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There is no way of knowing whether the Angels would have been better with Cabrera or the Tigers worse with Trout. If I had to guess I'd say "no" to both. In that sense, then, I agree with you. But the assessment of the value of their individual performances should be made in the context in which they occurred. Or its simply an MVP Award in name only.

You may believe Trout is being unfairly punished for his teammates' failures; I say Cabrera, should he win, is being rightfully rewarded for his teammates' successes, along with his own, which led to the success of the team. And in a situation where two players both have outstanding statistical years I believe that's how it should be.
What does his teammates' success have to do with an award for individual achievement? The simple luck of being in a better situation should play no part in the evaluation as far as I'm concerned.
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Old 10-03-2013, 05:05 PM
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Chris Sale shouldn't have any Cy Young votes or finish 3rd as Keri says, because the White Sox sucked this year.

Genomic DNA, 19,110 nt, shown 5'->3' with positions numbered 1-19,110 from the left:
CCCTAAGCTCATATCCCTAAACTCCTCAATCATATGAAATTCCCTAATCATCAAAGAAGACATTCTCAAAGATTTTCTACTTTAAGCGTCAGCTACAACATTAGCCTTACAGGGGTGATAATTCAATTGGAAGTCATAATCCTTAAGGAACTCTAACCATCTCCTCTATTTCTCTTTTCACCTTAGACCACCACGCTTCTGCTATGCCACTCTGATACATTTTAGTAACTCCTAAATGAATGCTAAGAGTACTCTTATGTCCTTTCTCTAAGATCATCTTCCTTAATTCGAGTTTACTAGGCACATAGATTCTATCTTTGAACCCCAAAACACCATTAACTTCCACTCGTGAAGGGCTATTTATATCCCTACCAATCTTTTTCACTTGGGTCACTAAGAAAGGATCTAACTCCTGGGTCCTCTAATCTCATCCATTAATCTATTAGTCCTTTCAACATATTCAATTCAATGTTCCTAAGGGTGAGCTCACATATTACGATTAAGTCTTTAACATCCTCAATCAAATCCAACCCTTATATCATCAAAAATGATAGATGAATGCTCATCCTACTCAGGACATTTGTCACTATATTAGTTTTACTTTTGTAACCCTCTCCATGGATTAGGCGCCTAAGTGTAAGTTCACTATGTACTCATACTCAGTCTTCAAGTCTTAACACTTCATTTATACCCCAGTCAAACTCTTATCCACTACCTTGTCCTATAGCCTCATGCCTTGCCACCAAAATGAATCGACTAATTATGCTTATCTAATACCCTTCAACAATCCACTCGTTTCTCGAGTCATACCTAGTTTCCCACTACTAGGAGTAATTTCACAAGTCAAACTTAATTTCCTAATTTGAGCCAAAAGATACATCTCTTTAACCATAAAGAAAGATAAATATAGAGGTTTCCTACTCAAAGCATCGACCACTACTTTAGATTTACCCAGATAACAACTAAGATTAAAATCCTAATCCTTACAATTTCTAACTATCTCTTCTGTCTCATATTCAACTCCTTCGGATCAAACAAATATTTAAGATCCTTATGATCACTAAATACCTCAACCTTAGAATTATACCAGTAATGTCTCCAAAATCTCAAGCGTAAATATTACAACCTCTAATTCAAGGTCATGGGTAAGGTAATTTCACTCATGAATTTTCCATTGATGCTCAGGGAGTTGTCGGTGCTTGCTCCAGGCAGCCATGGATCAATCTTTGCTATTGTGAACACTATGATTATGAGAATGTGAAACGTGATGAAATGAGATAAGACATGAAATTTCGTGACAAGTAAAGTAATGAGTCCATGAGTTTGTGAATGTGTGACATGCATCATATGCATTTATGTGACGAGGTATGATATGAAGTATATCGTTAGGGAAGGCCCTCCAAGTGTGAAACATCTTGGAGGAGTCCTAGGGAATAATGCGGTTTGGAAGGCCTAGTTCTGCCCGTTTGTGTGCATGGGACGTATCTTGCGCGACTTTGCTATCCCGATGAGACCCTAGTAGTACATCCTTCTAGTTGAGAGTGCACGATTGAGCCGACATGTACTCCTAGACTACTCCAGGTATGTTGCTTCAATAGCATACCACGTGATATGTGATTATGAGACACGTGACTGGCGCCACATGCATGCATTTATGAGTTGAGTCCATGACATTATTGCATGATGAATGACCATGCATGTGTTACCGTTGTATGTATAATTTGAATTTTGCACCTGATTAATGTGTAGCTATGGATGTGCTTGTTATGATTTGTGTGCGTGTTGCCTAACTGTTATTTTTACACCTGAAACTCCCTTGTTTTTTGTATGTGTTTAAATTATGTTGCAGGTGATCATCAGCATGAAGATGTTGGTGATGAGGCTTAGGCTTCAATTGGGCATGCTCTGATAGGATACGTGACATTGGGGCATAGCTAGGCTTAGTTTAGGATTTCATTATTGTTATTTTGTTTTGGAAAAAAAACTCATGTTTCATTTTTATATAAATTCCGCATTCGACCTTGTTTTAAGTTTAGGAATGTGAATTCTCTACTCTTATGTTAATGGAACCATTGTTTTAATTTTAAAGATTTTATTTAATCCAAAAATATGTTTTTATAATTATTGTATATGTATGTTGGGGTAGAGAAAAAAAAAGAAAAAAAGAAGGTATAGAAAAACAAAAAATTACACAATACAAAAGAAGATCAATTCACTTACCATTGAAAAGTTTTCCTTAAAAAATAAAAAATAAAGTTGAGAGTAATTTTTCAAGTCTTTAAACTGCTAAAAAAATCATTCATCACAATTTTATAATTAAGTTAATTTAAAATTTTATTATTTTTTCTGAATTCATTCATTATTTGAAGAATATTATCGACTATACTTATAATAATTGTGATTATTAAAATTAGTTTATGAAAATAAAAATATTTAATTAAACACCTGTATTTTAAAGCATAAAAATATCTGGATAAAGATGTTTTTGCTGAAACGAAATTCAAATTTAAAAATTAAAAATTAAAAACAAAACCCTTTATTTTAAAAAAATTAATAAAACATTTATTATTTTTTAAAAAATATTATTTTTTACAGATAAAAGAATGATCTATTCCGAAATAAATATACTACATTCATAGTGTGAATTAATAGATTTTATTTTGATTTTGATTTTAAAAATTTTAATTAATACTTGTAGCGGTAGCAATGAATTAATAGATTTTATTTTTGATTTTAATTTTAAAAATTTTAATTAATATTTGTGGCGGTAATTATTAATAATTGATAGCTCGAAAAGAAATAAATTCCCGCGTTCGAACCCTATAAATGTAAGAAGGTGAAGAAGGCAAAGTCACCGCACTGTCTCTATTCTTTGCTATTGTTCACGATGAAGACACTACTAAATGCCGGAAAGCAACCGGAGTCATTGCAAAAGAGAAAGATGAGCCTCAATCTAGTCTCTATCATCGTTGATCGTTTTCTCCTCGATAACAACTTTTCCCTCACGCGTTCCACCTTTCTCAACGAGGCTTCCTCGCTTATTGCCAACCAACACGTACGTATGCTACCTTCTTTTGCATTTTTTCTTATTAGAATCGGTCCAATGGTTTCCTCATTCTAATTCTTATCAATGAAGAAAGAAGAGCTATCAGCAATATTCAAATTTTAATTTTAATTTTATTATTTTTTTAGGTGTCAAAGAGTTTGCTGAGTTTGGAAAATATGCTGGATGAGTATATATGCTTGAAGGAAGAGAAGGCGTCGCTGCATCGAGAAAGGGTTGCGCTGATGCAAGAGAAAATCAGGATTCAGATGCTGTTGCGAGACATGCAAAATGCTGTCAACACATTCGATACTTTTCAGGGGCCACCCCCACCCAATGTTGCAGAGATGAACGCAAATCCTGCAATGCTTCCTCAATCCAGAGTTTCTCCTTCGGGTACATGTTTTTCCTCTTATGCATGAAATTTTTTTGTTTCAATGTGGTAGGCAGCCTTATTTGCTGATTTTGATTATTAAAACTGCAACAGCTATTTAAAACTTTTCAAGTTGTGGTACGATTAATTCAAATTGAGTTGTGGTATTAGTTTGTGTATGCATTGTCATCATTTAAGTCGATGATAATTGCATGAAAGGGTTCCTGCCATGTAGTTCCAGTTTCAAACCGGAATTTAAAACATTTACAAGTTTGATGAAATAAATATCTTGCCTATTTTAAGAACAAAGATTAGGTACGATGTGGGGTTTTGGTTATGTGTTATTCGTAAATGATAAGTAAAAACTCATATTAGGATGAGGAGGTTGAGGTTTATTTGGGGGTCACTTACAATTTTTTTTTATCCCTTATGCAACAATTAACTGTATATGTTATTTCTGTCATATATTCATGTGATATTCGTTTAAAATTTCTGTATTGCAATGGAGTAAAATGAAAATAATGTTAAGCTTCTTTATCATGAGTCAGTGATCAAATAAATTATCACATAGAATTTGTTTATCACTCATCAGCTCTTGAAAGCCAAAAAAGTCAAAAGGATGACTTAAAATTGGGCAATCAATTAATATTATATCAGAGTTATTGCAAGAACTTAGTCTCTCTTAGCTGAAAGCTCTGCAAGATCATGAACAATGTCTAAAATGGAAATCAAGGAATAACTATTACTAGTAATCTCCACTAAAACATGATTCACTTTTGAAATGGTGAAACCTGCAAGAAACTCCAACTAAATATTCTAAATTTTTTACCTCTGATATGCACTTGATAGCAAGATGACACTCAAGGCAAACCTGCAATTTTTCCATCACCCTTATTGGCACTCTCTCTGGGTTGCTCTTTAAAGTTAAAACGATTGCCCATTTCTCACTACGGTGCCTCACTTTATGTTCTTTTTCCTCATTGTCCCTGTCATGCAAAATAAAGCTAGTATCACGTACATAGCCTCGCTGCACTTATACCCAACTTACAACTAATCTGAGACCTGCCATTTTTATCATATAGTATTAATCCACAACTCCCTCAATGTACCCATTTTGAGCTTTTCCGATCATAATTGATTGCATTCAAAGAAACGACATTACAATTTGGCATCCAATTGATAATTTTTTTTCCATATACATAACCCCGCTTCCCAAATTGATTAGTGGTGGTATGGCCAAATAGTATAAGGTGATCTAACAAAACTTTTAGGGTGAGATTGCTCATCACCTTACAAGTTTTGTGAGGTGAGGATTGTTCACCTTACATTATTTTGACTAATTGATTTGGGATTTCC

Baseball isn't a team sport in the way other sports are.

The idea that an MVP can't be on a bad team is basically saying that good players can't be on bad teams. That makes no sense to me.
Not really. It only suggests that when assessing any number of good players for the purpose of naming one "most valuable", the success or failure of the team they play for is not only relevant, but should be an important part of the criteria. The absence of team success as part of the criterion for naming a player "most valuable" makes no sense to ME since just about any player would list that as his number one goal entering any season.

I realize baseball isn't a team sport in the way other sports are. Absent some record-setting performance in basketball or football, for example, its hard to even imagine having much disagreement at all over the MVP prospects of two statistically comparable players in a scenario where one player's team won its division and the other player's team finished among the also-rans.

Maybe baseball should change the name of its award, then. I'd vote for Cabrera over Trout, just like last year and for largely the same reasons.

As for Sale, Cy Young and MVP aren't similar awards and don't suggest the same type of evaluative process. But it should be noted that there are, I believe, 9 or 10 pitchers that have won both the Cy Young Award and MVP the same season. I'd be very, very surprised if any of those pitchers' clubs failed to make the playoffs in those seasons. They got those MVP's because of what their excellent contributions on the mound meant in a team context.

Last edited by happydude; 10-03-2013 at 05:21 PM.